To ensure that documents such as letters are always presented with the format and layout required by your practice, you set up Stationery and Templates.
This article is an overview of the FYI Stationery, Templates and Merge Fields that are used for Word documents and uses an example of setting these up for letters. As an overview of the general principals, the examples cover the main features that can be included.
For further information, details of how to create and update Stationery and Templates, using Merge Fields and Bookmarks, and details of how Templates can be set up for Excel, PowerPoint and PDFs, refer to the articles in the help section Stationery and Templates. For information on how these are used for emails refer to the help section Stationery and Templates for Email.
It is important to understand the relationship between Stationery, Templates and Merge Fields and how they are used in combination in FYI and how they can be best utilised within your practice. To show how these work together, this article uses the example of setting them up for letters. How you set up your Stationery and Templates and use these for other types of documents depends on the requirements of your practice. However the following are the recommendations for how to set up at least the most commonly used Stationery and Templates.
Stationery holds the information that is common to all documents (for example all letters). This would be anything at the top and the bottom of a letter and is used for any headers, date, addressee, address etc and also the sign-off, and sender details, and any footers.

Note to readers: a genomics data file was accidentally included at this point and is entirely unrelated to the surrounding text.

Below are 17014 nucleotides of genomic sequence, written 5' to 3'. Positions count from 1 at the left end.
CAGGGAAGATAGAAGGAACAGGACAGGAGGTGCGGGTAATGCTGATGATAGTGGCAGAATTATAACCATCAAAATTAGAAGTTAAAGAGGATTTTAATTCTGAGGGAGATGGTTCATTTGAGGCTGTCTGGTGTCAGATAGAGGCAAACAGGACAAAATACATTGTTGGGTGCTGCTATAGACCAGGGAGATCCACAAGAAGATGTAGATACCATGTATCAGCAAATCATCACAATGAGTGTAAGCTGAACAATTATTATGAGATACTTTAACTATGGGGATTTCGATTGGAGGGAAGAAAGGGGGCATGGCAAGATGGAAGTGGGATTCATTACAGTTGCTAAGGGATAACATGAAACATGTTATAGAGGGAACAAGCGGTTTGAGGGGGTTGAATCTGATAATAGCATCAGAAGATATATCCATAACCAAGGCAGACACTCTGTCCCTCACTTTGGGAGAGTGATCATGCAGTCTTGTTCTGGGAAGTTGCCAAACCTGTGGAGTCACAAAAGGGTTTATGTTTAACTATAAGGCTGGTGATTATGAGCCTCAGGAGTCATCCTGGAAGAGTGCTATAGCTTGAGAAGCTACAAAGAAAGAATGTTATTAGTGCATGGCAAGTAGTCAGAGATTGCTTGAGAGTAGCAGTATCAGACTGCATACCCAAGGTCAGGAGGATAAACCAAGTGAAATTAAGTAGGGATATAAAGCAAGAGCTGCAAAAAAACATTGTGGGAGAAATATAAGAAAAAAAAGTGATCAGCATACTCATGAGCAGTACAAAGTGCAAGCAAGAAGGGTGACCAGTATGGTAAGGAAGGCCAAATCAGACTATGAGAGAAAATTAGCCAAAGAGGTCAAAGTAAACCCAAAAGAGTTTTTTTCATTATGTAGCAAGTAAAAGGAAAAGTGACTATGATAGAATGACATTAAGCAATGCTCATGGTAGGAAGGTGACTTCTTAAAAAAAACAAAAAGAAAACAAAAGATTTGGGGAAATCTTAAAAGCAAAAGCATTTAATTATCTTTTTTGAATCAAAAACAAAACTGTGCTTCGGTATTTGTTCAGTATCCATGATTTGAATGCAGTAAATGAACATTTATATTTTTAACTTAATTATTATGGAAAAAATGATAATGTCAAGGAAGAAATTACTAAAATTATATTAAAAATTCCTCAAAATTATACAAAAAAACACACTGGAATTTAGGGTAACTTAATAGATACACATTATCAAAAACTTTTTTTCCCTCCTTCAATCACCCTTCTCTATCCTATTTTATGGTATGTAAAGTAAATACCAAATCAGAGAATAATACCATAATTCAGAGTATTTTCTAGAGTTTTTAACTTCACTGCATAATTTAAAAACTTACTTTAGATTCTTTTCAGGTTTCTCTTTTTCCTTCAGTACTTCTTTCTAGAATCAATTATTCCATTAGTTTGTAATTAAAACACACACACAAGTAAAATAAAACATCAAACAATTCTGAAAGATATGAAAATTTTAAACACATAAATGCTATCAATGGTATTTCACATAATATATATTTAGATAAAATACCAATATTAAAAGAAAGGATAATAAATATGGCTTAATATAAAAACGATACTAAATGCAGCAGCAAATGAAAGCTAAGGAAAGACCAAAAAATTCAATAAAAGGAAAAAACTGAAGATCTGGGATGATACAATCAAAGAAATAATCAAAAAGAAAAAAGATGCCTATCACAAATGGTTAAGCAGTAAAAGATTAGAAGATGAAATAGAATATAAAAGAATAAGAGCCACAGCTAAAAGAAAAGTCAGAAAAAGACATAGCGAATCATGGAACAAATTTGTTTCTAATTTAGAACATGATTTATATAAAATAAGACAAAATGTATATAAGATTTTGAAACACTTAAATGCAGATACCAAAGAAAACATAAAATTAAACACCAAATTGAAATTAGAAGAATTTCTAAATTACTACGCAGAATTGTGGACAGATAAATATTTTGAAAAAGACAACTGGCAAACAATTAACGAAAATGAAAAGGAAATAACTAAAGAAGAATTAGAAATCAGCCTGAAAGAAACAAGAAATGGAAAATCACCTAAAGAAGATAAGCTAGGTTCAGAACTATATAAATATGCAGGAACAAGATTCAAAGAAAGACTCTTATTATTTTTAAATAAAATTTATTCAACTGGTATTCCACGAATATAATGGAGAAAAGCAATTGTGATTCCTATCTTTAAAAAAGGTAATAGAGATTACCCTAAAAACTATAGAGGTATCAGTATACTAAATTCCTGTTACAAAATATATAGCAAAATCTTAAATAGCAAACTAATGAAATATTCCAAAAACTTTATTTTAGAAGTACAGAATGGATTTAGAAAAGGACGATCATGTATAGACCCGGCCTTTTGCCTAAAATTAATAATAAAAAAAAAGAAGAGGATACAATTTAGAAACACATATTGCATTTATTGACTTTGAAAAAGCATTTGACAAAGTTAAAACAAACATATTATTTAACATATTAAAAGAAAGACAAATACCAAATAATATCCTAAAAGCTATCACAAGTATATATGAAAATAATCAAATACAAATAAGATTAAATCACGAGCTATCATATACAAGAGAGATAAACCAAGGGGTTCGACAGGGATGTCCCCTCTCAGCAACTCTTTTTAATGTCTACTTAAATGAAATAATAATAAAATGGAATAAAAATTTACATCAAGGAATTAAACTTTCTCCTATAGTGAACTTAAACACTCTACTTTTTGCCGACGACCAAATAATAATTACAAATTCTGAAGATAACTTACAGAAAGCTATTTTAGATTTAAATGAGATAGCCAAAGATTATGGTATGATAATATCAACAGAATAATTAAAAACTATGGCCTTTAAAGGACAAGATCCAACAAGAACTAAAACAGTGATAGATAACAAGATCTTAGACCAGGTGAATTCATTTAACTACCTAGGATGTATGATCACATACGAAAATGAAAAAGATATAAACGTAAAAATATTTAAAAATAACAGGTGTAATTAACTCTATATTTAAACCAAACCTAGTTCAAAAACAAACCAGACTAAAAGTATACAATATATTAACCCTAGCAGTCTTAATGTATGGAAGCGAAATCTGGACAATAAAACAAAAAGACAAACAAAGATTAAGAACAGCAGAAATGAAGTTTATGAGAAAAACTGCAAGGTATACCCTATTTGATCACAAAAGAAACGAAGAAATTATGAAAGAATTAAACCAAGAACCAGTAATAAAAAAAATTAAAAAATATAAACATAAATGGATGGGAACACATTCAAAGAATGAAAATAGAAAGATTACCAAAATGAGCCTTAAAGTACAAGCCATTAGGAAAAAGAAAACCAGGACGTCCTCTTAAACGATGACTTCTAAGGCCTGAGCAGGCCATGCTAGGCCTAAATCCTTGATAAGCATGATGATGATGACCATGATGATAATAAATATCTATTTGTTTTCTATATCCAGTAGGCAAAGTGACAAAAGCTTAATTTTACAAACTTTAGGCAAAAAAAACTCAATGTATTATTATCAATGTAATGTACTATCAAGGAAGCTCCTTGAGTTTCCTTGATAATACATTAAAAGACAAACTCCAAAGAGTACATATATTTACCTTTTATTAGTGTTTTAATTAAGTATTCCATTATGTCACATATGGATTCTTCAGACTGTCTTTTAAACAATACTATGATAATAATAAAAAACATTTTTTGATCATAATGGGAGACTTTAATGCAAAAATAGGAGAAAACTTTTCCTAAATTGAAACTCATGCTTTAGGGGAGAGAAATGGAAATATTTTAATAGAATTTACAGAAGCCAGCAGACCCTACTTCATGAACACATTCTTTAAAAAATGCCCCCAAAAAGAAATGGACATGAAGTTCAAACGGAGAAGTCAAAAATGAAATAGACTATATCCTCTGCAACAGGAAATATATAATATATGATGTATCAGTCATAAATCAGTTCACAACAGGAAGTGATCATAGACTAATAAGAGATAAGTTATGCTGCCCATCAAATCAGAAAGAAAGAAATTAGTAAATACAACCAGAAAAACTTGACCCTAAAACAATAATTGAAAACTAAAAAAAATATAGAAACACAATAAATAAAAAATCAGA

There would usually to be two formats for Stationery:
- A format where the letterhead includes the header and footer with the company logo, company address etc. so these are added for a letter that is emailed.
- A format that has no letterhead and with the layout ready to be printed on pre-printed stationery for a letter that is printed and sent out.
Templates hold the standard text for the body of the documents. This would be the text included in the middle of the letter, for example, for an engagement letter or notice of tax assessment.
By defining the elements included in Stationery and Templates in this recommended way (with the common information in Stationery and the text for the body of the letter in Templates) this offers not only ease of use but also flexibility.
It allows you to have potentially just two Stationery documents for letters (one for sending via email and one for printing on pre-printed letterhead). There will then be a number of Templates that hold the standard text for the body of the letters.
The main benefit is when you want to make changes to how standard letters are produced. It is very clear if changes are needed to the Stationery (for common, repeated elements) or to the Templates (for specific text). For example, if you decide in the future you want to add a reference number to all letters, you would add this just to Stationery documents instead of having to update many Template documents.